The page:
Monday, September 19, 2005

Radio Radio

There's an interesting report on Yahoo News about the role of radio during Hurricane Katrina, and how radio stations had to scramble to get reporters and provide local coverage:

Click here for the article

"At one time, most stations employed at least a single newsperson. But deregulation of the industry in the 1980s and 1990s cleared the way for mega-companies to gain control of large numbers of stations and move away from programming aimed at a local audience.

"The programming became consolidated so that it's the same programming that you're listening to" whether you're in Memphis, Tenn., or Los Angeles or Washington, said Paul Sparrow, director of broadcasting at the Newseum, an interactive museum of news coverage that will open its new Washington headquarters in 2007.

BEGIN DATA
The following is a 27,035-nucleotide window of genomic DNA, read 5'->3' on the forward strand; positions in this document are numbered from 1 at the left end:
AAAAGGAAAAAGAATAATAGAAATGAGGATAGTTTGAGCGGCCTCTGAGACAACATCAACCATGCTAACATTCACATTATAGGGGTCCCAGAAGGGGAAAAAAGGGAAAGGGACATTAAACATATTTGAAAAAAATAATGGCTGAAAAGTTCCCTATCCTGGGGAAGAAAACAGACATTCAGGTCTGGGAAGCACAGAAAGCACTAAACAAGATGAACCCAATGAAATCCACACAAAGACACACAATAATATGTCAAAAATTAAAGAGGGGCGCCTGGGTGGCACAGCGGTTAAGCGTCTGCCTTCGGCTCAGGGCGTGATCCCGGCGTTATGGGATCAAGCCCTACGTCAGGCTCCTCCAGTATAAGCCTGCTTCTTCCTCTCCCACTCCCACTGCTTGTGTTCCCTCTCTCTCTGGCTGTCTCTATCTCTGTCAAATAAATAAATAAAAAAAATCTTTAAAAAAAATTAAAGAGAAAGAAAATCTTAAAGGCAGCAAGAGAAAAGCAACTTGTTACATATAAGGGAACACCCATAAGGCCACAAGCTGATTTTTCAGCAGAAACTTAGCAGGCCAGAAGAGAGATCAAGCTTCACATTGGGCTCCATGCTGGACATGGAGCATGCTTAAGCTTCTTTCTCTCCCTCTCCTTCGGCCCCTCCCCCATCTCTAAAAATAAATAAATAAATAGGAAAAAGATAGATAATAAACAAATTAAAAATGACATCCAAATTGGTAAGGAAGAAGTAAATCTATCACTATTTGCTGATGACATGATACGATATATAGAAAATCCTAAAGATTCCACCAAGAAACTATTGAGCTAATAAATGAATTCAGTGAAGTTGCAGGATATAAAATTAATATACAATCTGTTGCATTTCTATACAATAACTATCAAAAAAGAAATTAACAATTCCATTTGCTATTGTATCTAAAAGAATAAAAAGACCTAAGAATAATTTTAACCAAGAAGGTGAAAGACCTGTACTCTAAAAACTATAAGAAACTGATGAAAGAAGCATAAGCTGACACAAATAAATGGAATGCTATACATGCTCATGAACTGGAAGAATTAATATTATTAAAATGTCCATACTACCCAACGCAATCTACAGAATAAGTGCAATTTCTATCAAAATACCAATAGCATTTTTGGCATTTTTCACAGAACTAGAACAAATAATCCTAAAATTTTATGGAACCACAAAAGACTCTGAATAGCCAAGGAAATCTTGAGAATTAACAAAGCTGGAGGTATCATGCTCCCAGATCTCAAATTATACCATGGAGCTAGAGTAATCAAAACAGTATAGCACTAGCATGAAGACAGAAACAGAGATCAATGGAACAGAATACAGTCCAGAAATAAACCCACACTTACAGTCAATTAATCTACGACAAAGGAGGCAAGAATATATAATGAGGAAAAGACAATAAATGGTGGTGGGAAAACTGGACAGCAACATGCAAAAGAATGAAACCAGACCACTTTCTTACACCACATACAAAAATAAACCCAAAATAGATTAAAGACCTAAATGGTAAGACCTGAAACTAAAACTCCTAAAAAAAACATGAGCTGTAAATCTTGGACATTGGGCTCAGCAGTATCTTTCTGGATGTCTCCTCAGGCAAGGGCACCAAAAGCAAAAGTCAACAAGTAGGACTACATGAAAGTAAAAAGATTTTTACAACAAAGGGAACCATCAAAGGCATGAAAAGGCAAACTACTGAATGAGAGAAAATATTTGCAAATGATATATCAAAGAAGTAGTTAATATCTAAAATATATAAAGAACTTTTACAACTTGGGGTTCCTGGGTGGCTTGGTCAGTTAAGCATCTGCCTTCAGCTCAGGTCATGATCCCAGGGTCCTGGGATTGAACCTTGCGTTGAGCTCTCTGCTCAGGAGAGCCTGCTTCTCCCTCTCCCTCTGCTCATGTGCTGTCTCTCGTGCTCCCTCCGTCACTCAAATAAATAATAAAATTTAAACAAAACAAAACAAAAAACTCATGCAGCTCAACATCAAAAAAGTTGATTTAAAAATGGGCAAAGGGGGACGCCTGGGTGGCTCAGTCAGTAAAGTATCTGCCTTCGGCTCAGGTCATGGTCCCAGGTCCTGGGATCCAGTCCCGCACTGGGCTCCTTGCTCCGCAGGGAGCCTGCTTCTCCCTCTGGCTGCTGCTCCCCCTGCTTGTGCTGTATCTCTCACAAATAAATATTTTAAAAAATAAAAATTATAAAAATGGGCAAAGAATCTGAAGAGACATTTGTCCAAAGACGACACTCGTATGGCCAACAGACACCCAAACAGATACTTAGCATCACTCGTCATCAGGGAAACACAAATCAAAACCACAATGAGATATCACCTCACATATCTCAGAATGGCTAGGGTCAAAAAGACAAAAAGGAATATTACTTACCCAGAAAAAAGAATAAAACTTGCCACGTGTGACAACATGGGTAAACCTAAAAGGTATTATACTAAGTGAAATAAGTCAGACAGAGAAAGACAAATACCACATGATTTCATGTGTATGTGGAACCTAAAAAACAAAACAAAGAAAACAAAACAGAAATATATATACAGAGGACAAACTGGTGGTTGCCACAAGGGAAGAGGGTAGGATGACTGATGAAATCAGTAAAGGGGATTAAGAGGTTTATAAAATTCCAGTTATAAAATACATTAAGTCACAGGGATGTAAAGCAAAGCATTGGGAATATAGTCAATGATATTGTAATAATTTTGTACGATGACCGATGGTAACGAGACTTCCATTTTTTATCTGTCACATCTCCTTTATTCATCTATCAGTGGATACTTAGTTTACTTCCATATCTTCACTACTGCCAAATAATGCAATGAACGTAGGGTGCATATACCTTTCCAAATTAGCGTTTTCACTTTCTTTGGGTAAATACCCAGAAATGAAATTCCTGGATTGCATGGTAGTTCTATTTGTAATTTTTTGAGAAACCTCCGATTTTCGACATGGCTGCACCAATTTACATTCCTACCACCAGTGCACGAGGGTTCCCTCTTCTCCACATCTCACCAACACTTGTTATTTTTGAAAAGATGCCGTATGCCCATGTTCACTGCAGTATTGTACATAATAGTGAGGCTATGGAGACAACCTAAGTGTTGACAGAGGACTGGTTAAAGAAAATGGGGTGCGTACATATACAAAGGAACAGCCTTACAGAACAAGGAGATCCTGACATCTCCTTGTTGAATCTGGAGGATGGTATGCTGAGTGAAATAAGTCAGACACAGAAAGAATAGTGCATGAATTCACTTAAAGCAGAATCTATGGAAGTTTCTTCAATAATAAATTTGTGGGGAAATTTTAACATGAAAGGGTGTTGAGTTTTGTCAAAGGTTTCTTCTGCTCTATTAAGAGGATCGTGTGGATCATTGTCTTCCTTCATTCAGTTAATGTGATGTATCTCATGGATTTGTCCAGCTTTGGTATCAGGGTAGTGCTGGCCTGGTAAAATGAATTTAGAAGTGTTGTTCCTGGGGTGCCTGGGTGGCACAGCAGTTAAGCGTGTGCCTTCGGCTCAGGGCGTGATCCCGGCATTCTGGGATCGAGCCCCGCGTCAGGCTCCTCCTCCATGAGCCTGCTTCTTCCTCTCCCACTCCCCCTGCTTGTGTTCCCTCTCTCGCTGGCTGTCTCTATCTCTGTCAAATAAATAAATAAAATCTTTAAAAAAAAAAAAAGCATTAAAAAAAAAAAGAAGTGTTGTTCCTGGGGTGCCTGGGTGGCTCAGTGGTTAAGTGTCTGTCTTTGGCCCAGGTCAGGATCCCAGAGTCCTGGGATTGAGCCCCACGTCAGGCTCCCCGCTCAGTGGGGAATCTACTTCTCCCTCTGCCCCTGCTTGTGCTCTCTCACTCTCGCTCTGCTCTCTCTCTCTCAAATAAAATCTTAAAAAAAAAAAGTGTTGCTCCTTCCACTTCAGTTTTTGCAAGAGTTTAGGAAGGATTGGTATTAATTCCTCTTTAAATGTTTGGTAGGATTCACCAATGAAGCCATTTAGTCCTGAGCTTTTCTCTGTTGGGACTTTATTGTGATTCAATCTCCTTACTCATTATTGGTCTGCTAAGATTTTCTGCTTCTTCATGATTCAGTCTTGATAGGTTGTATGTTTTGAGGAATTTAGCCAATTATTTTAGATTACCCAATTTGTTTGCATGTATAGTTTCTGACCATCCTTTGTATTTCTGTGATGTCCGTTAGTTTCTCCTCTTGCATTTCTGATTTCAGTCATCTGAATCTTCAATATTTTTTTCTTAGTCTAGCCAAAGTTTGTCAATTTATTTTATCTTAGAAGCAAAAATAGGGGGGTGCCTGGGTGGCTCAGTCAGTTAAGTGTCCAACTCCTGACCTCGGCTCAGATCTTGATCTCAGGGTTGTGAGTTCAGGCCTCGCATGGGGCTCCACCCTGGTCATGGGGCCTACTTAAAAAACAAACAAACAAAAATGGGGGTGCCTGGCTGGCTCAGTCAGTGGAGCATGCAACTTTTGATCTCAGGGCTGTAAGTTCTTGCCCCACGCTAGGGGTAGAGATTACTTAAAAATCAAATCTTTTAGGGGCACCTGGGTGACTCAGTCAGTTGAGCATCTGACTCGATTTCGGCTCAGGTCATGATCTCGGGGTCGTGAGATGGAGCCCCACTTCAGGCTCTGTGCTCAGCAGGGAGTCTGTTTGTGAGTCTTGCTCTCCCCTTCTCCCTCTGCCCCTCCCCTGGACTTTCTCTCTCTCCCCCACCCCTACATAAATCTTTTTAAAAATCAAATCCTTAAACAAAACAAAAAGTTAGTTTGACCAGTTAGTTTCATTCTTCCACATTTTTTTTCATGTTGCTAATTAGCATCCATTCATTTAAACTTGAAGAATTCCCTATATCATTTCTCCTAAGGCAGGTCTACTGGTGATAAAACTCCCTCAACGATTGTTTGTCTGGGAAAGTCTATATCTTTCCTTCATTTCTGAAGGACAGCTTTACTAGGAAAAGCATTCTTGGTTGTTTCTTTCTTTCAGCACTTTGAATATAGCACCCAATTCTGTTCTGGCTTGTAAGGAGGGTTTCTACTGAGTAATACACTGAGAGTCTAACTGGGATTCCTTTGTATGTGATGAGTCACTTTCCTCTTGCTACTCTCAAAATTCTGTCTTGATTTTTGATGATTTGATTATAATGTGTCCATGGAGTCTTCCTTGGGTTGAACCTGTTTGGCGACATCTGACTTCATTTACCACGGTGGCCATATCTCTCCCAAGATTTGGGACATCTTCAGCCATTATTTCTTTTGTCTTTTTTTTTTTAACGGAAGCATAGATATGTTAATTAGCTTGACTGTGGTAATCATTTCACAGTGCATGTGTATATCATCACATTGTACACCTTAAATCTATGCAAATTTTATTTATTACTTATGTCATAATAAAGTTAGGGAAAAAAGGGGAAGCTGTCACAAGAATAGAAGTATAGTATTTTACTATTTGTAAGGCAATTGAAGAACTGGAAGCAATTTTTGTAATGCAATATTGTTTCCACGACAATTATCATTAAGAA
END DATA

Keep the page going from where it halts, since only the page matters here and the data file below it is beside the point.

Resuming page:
Syracuse University's Rick Wright said many stations now rely on computers to run the programming, in some cases from faraway cities, instead of DJs or newspeople.

"As long as the sky is blue and the weather's great, everything is all right," said Wright, professor of radio and television at the Newhouse School of Public Communications. But when disaster strikes, stations cannot always provide the needed local coverage, he said."

- Jean Chen


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